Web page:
19-year-old Lauren Brady of Whittier is a pretty typical teenager. She loves Justin Bieber, stayed up until 3 a.m. at her high school grad night, and, according to her mom, Sherri, has a “certain standard” when it comes to looking her best. Diagnosed at age 3 with Rett Syndrome, a rare neurological disorder that affects brain development and causes coordination and speech impediments, Lauren requires a wheelchair to get around, can’t speak, and needs a feeding tube. There are many moving parts to her comprehensive medical home that Sherri, who serves as Lauren’s primary caregiver, works with, often switching between ‘mom’ and ‘educator/advocate’ as Rett is still fairly foreign to many. Sherri’s goal is to stack Lauren’s care team with professionals who don’t view Rett as a hindrance or impossibility, but who are willing to learn from and work with the two of them.
What are the components of Lauren’s current medical home?
First and foremost, a lot of my knowledge comes from other families of children and adults with Rett Syndrome. These families are going to be your best resource, and they’re #1 on Lauren’s team. Your own family and friends can help, but they have their limitations since they’re not doing what other parents (of children with disabilities) are doing.
As far as doctors, Lauren is seen at the Children’s Hospital Los Angeles Rett Syndrome Clinic—our touchdown place for all things Rett. It’s great to have a team that actually knows what we need. To this very day, I still go to appointments where no one’s heard of Rett. For example, I had to take Lauren to the emergency room the other night, and here I am trying to manage her care and pain while handing out brochures on Rett all at the same time. I’m often wearing two hats at once.
Lauren also sees a GI specialist and neurologist on a regular basis—those have been her mainstays. She’s always had a pediatrician, but we only go if she has a simple cold or I need paperwork for school.
At the Adult Care Transition (ACT) Clinic Lauren attends, they focus on individuals with pediatric disorders who are becoming adults and need more specialized care. She’s recently started seeing a meds peds doctor here, or a practitioner who’s trained in general medicine and pediatrics. I think it’s going to work out great. The few people who tend to know a lot about Rett are pediatricians, and the chances of a doctor seeing an adult patient with Rett drops drastically. Even as they get older, a lot of their care is still more kid-like and kid-focused, but you still have to think about all the adult things you weren’t thinking about before. There’s been a few female adult issues that have come up, and it’s an area where Lauren was starting to have some concerns. It’s great to have people around at the ACT Clinic that are more trained in this area and know how to troubleshoot and identify solutions.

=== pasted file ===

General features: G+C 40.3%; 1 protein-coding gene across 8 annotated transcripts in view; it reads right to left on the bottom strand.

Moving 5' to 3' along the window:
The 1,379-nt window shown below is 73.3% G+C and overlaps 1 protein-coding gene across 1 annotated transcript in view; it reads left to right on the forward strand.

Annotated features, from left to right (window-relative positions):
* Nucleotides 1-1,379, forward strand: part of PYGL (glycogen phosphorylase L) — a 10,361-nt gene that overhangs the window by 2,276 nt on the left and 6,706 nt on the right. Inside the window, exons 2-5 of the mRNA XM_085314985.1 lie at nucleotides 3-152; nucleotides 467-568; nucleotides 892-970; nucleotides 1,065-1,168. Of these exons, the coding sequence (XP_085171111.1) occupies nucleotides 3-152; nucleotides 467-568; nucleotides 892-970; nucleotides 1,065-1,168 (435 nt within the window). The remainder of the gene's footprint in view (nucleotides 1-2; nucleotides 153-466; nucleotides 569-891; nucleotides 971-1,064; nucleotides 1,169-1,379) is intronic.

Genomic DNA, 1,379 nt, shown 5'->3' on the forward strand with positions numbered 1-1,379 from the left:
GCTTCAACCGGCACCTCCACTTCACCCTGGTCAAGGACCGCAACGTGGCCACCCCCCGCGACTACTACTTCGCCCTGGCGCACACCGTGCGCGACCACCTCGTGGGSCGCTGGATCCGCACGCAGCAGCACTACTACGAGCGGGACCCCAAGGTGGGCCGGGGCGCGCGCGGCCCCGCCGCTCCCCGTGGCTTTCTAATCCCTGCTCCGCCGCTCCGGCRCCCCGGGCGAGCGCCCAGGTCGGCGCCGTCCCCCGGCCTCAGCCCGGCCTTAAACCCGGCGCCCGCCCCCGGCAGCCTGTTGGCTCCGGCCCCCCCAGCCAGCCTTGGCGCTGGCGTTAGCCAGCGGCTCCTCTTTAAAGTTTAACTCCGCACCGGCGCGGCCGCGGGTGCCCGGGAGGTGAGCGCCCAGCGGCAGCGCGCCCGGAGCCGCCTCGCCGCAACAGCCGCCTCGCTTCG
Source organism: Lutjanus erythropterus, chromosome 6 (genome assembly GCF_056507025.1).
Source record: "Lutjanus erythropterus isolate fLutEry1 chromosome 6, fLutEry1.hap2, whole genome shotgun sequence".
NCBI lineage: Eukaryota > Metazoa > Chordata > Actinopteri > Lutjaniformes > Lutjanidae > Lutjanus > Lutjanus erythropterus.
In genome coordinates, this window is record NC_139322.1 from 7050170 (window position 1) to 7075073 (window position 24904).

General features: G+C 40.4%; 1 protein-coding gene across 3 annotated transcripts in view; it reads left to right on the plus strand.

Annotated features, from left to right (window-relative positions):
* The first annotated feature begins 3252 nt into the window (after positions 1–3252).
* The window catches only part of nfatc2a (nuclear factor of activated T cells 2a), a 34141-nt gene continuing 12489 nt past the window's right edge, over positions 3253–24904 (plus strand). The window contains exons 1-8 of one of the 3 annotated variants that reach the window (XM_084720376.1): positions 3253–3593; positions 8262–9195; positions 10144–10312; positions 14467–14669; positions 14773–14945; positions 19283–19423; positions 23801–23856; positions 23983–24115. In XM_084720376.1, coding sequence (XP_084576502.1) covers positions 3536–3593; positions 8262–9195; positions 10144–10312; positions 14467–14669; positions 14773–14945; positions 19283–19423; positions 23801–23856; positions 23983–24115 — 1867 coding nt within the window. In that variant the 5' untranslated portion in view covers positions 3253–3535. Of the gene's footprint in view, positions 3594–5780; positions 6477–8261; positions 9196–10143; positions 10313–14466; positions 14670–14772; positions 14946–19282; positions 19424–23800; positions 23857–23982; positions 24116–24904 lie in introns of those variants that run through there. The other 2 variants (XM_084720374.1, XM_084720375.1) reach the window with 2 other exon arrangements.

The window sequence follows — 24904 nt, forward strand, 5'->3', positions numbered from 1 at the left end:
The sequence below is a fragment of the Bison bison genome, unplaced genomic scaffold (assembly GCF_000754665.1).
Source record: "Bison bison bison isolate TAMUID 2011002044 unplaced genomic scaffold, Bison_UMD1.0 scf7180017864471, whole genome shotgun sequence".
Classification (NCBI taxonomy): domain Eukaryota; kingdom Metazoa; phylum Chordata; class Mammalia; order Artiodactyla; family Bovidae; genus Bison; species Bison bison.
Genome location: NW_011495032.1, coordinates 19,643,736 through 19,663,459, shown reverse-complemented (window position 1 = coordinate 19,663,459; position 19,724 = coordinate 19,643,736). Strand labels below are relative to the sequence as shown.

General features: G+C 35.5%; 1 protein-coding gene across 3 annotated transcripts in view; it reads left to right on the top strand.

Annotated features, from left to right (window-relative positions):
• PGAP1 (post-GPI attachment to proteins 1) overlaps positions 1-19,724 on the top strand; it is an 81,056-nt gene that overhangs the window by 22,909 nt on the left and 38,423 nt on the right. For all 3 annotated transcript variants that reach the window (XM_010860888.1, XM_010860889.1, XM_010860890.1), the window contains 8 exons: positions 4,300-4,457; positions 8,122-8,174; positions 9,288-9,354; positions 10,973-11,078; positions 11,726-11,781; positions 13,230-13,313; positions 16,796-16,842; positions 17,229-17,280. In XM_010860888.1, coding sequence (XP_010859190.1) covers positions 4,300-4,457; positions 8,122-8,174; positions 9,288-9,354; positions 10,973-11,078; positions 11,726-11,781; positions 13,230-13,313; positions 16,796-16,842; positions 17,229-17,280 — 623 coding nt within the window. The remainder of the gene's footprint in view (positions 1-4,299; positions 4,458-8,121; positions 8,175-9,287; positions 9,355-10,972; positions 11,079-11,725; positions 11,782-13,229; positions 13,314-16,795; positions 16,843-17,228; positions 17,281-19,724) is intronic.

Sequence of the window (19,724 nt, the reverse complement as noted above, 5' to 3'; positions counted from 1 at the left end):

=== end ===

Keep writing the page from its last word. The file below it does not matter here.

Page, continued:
When she was younger, Lauren had some vision issues and needed to wear glasses. While that issue kind of resolved itself, I still take her to the eye doctor here and there, just to make sure. She also goes to the dentist twice a year. The very first dentist I took her to only looked at whatever teeth happened to be showing and said, “she looks good to me!” Needless to say, we never went back to her. I was able to find a doctor who specializes in children with special needs through other families, and we’ve been going to him ever sense. When Lauren needed a root canal, I was lucky enough to be able to take her to Children’s Hospital Los Angeles. But, if we fast forward three years and that ever happened again, I’m not sure where I’d take her. This is something I’m hoping the med peds doctor will help us coordinate.
Lauren is fairly active with physical therapy, and her current therapist sees the growth that’s occurred in the past year. She’s open to trying new things with Lauren, and Lauren is gaining some skills back. While she isn’t able to walk independently, she can stand, bear weight, and walk with assistance—a huge help when it comes to me transporting her. Do I hope she’ll walk independently? Yes. Will I ever give up on preparing her body for that? No. With all the research that’s going on, something could come down the pipe tomorrow, and I want her body to be at its most optimal ability.
For Lauren and all girls with Rett, it takes a special kind of occupational therapist who is willing to think outside the box. There seems to be an “all or nothing mentality:” if you can’t brush your teeth or comb your hair independently, you’re not going to benefit from therapy. However, some people can do these things if you make adaptations. Pretty much everything that was adapted for Lauren during K-12 was adapted by me, and I think a lot of it could work for other girls.
How do you work with Lauren’s team to coordinate her care?
We’ve been trying to figure out why she’s been having intermittent GI issues and pain for over a year. Just when we think we’ve got it under control, it comes back. Although it seems to be a GI issue, her neurologist and med peds doctor have both had some helpful input and suggestions. I try to keep all of her doctors aware of what’s going on, and I put on my basic care coordinator hat to make sure everyone is up to speed with copies of her tests. It’s hard and it’s a lot, but I feel like it’s the only way we’re going to get answers and I’m determined to get to the bottom of the issue.